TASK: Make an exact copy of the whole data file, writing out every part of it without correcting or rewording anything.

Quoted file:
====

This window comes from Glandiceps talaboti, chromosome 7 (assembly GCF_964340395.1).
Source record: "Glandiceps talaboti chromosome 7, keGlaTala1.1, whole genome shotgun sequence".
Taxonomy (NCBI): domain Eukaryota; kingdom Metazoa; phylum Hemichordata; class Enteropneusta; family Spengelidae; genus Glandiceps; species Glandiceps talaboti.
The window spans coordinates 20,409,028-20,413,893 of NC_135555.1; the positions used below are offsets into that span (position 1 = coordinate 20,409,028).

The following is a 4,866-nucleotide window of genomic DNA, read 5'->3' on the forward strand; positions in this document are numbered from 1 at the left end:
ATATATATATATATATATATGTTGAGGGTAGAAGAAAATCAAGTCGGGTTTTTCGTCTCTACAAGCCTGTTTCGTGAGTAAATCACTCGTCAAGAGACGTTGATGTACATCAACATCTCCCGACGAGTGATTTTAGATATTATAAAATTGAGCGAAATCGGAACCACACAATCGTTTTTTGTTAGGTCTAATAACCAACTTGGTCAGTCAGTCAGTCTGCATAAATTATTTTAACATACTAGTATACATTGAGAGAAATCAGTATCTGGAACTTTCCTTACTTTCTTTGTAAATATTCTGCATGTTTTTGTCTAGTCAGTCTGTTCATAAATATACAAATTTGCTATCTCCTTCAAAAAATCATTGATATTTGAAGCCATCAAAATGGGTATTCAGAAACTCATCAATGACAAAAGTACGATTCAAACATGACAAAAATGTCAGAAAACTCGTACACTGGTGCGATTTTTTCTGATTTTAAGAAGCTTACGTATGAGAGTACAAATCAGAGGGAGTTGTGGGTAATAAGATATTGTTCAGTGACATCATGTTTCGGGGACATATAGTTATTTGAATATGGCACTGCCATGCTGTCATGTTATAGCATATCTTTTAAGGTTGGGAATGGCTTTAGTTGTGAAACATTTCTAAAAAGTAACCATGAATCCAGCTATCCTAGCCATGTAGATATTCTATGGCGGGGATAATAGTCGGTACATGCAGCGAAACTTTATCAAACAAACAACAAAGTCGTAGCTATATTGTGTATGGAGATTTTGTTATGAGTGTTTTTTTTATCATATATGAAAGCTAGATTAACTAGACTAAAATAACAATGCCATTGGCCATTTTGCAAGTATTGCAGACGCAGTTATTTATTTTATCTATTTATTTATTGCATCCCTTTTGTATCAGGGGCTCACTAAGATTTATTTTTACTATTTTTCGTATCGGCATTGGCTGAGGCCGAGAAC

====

This window comes from Glandiceps talaboti, chromosome 7 (assembly GCF_964340395.1).
Source record: "Glandiceps talaboti chromosome 7, keGlaTala1.1, whole genome shotgun sequence".
Taxonomy (NCBI): domain Eukaryota; kingdom Metazoa; phylum Hemichordata; class Enteropneusta; family Spengelidae; genus Glandiceps; species Glandiceps talaboti.
The window spans coordinates 20,409,028-20,413,893 of NC_135555.1; the positions used below are offsets into that span (position 1 = coordinate 20,409,028).

The following is a 4,866-nucleotide window of genomic DNA, read 5'->3' on the forward strand; positions in this document are numbered from 1 at the left end:
ATATATATATATATATATATGTTGAGGGTAGAAGAAAATCAAGTCGGGTTTTTCGTCTCTACAAGCCTGTTTCGTGAGTAAATCACTCGTCAAGAGACGTTGATGTACATCAACATCTCCCGACGAGTGATTTTAGATATTATAAAATTGAGCGAAATCGGAACCACACAATCGTTTTTTGTTAGGTCTAATAACCAACTTGGTCAGTCAGTCAGTCTGCATAAATTATTTTAACATACTAGTATACATTGAGAGAAATCAGTATCTGGAACTTTCCTTACTTTCTTTGTAAATATTCTGCATGTTTTTGTCTAGTCAGTCTGTTCATAAATATACAAATTTGCTATCTCCTTCAAAAAATCATTGATATTTGAAGCCATCAAAATGGGTATTCAGAAACTCATCAATGACAAAAGTACGATTCAAACATGACAAAAATGTCAGAAAACTCGTACACTGGTGCGATTTTTTCTGATTTTAAGAAGCTTACGTATGAGAGTACAAATCAGAGGGAGTTGTGGGTAATAAGATATTGTTCAGTGACATCATGTTTCGGGGACATATAGTTATTTGAATATGGCACTGCCATGCTGTCATGTTATAGCATATCTTTTAAGGTTGGGAATGGCTTTAGTTGTGAAACATTTCTAAAAAGTAACCATGAATCCAGCTATCCTAGCCATGTAGATATTCTATGGCGGGGATAATAGTCGGTACATGCAGCGAAACTTTATCAAACAAACAACAAAGTCGTAGCTATATTGTGTATGGAGATTTTGTTATGAGTGTTTTTTTTATCATATATGAAAGCTAGATTAACTAGACTAAAATAACAATGCCATTGGCCATTTTGCAAGTATTGCAGACGCAGTTATTTATTTTATCTATTTATTTATTGCATCCCTTTTGTATCAGGGGCTCACTAAGATTTATTTTTACTATTTTTCGTATCGGCATTGGCTGAGGCCGAGAAC